After their debut album, Casually Dressed And Deep In Conversation, lit the touch-paper, and its follow-up, Hours, cemented Funeral For A Friend’s place as one of the most vital rock bands on the planet in the mid-2000s, the group found themselves crawling out from an intense four-and-a-half-year period that had seen them reach the highest highs, but now left them facing one almighty crash. “We were all pretty fucked – mentally, creatively, physically,” frontman Matt Davies-Kreye tells Dig! of the group’s condition as they began work on what would become their third album, Tales Don’t Tell Themselves. “We should have taken a break for about a year or so before we even thought about getting together again to make something,” he adds. “Literally, there was nothing to write.”
Where some groups may have opted to take a breather – or, at least, record a less intense record with a more stripped-back approach – what eventually emerged was arguably the band’s most ambitious work of all: a concept album in which Davies-Kreye expressed his emotional state through the tale of a fisherman lost at sea, desperate to return home to his wife. “I don’t know why I thought a concept album was going to be appropriate,” he laughs today. “I needed to ground myself in something. Because of my personality, I needed to find something to hold on to.”
Listen to ‘Tales Don’t Tell Themselves’ here.
“The concept album is the absolute death-knell of any band”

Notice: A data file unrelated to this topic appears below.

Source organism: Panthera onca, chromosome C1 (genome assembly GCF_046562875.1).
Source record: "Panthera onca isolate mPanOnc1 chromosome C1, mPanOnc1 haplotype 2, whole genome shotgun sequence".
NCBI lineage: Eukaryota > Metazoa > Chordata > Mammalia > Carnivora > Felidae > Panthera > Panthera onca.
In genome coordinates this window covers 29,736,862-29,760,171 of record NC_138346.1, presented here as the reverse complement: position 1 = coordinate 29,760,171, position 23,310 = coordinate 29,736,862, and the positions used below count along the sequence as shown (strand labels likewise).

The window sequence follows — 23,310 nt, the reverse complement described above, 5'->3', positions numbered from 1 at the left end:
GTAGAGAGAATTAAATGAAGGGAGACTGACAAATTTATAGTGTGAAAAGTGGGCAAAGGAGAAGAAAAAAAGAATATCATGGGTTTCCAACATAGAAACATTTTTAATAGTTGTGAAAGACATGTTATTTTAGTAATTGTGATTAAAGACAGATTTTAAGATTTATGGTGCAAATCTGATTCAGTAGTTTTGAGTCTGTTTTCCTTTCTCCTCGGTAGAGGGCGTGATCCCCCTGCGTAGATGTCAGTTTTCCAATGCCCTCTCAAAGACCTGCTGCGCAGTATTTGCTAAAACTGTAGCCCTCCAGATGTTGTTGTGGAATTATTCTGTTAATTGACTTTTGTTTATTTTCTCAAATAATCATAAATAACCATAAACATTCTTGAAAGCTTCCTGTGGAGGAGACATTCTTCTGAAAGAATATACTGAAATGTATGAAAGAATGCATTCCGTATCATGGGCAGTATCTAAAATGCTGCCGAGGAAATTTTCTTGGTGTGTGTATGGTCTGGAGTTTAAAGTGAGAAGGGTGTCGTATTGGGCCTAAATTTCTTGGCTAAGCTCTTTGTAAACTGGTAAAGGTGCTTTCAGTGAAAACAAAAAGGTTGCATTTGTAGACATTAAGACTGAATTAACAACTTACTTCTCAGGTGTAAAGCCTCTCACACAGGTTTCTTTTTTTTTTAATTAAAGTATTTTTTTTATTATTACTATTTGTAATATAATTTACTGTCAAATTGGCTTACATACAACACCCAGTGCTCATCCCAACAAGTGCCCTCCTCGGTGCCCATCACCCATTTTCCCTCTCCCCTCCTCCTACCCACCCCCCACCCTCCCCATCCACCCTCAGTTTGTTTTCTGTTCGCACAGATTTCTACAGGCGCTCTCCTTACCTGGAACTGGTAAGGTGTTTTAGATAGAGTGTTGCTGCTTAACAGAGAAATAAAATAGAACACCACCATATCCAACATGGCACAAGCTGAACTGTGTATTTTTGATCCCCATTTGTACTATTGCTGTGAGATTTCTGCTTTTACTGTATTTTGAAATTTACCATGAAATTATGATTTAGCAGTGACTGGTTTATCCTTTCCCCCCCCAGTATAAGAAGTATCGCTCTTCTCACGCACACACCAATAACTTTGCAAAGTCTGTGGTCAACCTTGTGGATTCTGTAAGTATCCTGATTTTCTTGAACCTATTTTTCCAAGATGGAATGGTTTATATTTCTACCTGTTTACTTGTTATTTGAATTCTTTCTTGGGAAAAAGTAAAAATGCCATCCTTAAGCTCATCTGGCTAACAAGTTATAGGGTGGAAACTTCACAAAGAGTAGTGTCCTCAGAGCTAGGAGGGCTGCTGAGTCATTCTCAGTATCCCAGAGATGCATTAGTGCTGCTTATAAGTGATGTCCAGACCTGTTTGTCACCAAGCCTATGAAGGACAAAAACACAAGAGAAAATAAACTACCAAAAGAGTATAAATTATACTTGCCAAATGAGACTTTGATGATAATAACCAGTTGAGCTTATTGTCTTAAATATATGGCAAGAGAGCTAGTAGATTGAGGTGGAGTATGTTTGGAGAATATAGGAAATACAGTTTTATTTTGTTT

Looking to change the way they usually worked, rather than have Davies-Kreye and guitarist Kris Roberts’ ideas form the backbone of their new project, the group initially adopted a more democratic approach. “We tried to do something new with this third album, where we all wanted to sit in there and write from scratch,” the singer explains. “No previous ideas running around, just jamming.” Hiring a no-frills rehearsal space lacking even windows, the group quite literally boxed themselves in trying to come up with new material through gruelling eight-hour sessions, held from 11am until 7pm every day. Burning out after years of bouncing from the studio to the road and back again, however, “Nothing we wrote was connecting with us at all,” Davies-Kreye says. “We couldn’t find a way to make it work… It was the typical situation of: these dudes are really sick of each other but don’t know how to communicate.”
Looking to create some space between himself and the intensity of the situation, Davies-Kreye began working on a country-folk solo project, hunkering down in a friend’s small studio until the small hours of the morning, “in order to make something that didn’t have any stress. Something completely different, just to prove to myself that I could,” he says. Marriages, newborn children and homemaking also conspired to keep the group at arm’s length from their music. “It was a real uphill struggle, to the point where all the usual things that I could connect with, with music, just weren’t doing it for me anymore.”
And then inspiration came from an unlikely place: prog rock.